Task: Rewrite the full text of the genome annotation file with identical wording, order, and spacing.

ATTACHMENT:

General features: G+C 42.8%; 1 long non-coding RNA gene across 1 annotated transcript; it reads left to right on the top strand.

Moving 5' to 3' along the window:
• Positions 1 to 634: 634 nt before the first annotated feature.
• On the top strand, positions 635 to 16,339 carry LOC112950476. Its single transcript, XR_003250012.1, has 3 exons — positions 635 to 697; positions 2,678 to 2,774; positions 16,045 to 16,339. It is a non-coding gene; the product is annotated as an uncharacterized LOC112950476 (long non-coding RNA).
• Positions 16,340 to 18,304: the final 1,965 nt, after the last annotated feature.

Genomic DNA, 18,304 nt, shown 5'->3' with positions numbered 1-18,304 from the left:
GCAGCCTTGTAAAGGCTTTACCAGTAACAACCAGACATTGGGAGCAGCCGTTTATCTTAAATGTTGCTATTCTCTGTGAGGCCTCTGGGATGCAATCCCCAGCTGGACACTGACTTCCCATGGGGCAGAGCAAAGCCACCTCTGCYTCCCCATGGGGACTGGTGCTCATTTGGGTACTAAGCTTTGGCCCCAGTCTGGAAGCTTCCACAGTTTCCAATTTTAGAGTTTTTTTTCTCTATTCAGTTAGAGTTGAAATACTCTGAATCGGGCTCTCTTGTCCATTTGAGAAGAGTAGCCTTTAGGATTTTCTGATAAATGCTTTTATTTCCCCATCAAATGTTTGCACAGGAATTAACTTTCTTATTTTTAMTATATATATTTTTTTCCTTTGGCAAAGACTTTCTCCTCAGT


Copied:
General features: G+C 42.8%; 1 long non-coding RNA gene across 1 annotated transcript; it reads left to right on the top strand.

Moving 5' to 3' along the window:
• Positions 1 to 634: 634 nt before the first annotated feature.
• On the top strand, positions 635 to 16,339 carry LOC112950476. Its single transcript, XR_003250012.1, has 3 exons — positions 635 to 697; positions 2,678 to 2,774; positions 16,045 to 16,339. It is a non-coding gene; the product is annotated as an uncharacterized LOC112950476 (long non-coding RNA).
• Positions 16,340 to 18,304: the final 1,965 nt, after the last annotated feature.

Genomic DNA, 18,304 nt, shown 5'->3' with positions numbered 1-18,304 from the left:
GCAGCCTTGTAAAGGCTTTACCAGTAACAACCAGACATTGGGAGCAGCCGTTTATCTTAAATGTTGCTATTCTCTGTGAGGCCTCTGGGATGCAATCCCCAGCTGGACACTGACTTCCCATGGGGCAGAGCAAAGCCACCTCTGCYTCCCCATGGGGACTGGTGCTCATTTGGGTACTAAGCTTTGGCCCCAGTCTGGAAGCTTCCACAGTTTCCAATTTTAGAGTTTTTTTTCTCTATTCAGTTAGAGTTGAAATACTCTGAATCGGGCTCTCTTGTCCATTTGAGAAGAGTAGCCTTTAGGATTTTCTGATAAATGCTTTTATTTCCCCATCAAATGTTTGCACAGGAATTAACTTTCTTATTTTTAMTATATATATTTTTTTCCTTTGGCAAAGACTTTCTCCTCAGT